, typically driving propeller
s or paddlewheel
s. Steamships usually use the prefix designation
SS, S.S. or S/S.
The term steamboat is usually used to refer to smaller steam-powered boats working on lakes and rivers, particularly riverboat
s; steamship generally refers to larger steam-powered ships, usually ocean-going, capable of carrying a (ship's) boat.
1807 Robert Fulton's first American steamboat leaves New York City for Albany, New York on the Hudson River, inaugurating the first commercial steamboat service in the world.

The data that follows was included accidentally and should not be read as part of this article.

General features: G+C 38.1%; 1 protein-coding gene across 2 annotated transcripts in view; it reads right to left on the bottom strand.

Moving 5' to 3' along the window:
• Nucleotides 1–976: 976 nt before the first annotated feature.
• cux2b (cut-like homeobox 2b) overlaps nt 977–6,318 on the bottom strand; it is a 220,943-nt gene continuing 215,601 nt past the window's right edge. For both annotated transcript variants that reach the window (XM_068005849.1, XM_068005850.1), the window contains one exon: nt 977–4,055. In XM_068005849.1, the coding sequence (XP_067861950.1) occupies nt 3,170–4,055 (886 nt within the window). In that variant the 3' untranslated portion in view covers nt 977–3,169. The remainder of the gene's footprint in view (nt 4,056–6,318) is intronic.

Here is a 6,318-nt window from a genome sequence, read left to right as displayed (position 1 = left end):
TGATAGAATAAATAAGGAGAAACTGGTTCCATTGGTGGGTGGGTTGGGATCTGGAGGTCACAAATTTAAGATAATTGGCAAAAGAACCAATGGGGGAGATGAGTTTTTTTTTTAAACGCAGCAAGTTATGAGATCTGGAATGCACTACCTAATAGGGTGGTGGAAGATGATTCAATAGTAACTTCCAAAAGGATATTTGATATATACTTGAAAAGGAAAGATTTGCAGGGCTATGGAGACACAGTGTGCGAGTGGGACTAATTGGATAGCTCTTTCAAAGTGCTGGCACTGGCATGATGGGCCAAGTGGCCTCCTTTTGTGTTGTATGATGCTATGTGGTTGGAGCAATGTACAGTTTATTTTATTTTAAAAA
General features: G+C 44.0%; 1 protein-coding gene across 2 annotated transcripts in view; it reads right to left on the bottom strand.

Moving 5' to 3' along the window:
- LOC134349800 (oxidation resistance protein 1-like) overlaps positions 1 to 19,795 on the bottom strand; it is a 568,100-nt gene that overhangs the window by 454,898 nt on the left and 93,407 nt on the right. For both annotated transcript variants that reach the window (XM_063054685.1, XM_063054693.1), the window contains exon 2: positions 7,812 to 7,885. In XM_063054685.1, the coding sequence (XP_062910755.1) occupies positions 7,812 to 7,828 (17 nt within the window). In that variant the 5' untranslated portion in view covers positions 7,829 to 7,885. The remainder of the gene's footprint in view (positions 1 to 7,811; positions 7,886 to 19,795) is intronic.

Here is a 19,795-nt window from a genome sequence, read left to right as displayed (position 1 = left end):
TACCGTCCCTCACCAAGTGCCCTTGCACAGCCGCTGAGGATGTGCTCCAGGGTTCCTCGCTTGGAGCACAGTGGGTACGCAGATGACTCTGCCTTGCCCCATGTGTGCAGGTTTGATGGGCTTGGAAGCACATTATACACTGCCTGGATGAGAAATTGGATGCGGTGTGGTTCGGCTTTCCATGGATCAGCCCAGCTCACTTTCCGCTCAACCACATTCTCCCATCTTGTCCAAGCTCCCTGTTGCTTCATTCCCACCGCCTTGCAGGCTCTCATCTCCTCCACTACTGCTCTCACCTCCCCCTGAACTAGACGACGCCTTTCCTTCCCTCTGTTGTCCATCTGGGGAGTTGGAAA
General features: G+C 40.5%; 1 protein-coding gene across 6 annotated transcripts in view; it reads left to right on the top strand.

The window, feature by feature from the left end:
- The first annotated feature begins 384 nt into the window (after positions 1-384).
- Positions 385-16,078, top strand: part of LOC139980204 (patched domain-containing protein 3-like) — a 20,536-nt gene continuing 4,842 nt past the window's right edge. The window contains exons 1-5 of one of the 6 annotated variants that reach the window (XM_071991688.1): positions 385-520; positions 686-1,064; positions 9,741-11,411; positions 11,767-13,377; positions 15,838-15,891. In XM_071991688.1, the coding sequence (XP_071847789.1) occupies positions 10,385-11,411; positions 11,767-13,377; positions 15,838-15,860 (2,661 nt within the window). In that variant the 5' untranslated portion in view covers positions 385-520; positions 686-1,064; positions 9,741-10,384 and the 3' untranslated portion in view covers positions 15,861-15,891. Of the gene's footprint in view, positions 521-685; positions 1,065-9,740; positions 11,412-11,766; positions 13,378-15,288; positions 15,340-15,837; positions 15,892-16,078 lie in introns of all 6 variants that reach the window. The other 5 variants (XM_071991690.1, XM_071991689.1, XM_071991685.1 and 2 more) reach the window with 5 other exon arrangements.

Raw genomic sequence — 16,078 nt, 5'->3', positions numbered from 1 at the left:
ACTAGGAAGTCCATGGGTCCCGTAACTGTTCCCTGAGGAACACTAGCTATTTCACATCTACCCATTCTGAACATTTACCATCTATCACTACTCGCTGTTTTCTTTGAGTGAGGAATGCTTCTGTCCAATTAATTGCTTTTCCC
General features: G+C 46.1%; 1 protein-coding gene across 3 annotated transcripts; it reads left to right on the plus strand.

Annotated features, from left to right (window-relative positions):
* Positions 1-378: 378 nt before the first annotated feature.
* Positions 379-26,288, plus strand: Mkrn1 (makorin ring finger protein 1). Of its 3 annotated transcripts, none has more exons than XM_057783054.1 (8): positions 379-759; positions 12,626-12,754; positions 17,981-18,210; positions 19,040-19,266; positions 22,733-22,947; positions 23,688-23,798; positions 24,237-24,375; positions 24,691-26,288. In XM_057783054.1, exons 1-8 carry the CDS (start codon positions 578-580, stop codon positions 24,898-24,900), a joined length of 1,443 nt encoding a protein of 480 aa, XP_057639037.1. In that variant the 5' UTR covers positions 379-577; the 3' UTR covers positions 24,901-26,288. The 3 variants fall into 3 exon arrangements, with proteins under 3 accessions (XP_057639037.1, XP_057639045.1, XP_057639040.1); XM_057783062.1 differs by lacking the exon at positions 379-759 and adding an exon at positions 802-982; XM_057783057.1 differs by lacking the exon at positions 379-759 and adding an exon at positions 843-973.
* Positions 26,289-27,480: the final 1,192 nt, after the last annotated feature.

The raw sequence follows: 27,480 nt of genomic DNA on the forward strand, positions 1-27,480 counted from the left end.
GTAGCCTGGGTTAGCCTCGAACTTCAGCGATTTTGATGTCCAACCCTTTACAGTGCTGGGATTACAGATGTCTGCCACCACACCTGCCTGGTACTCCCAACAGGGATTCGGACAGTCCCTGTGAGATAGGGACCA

1809 Robert Fulton files a patent for improvements to steamboat navigation
1811 The first steamboat to sail the Mississippi River arrives in New Orléans, Louisiana.
1849 Regular steamboat service from the west to the east coast of the United States begins with the arrival of the SS ''California'' in San Francisco Bay, 4 months 22 days after leaving New York Harbor.
1854 The San Francisco steamer sinks, killing 300 people.
1865 The steamboat ''Sultana'', carrying 2,400 passengers, explodes and sinks in the Mississippi River, killing 1,700, most of whom are Union survivors of the Andersonville and Cahaba Prisons.
1962 The Old Bay Line, the last overnight steamboat service in the United States, goes out of business.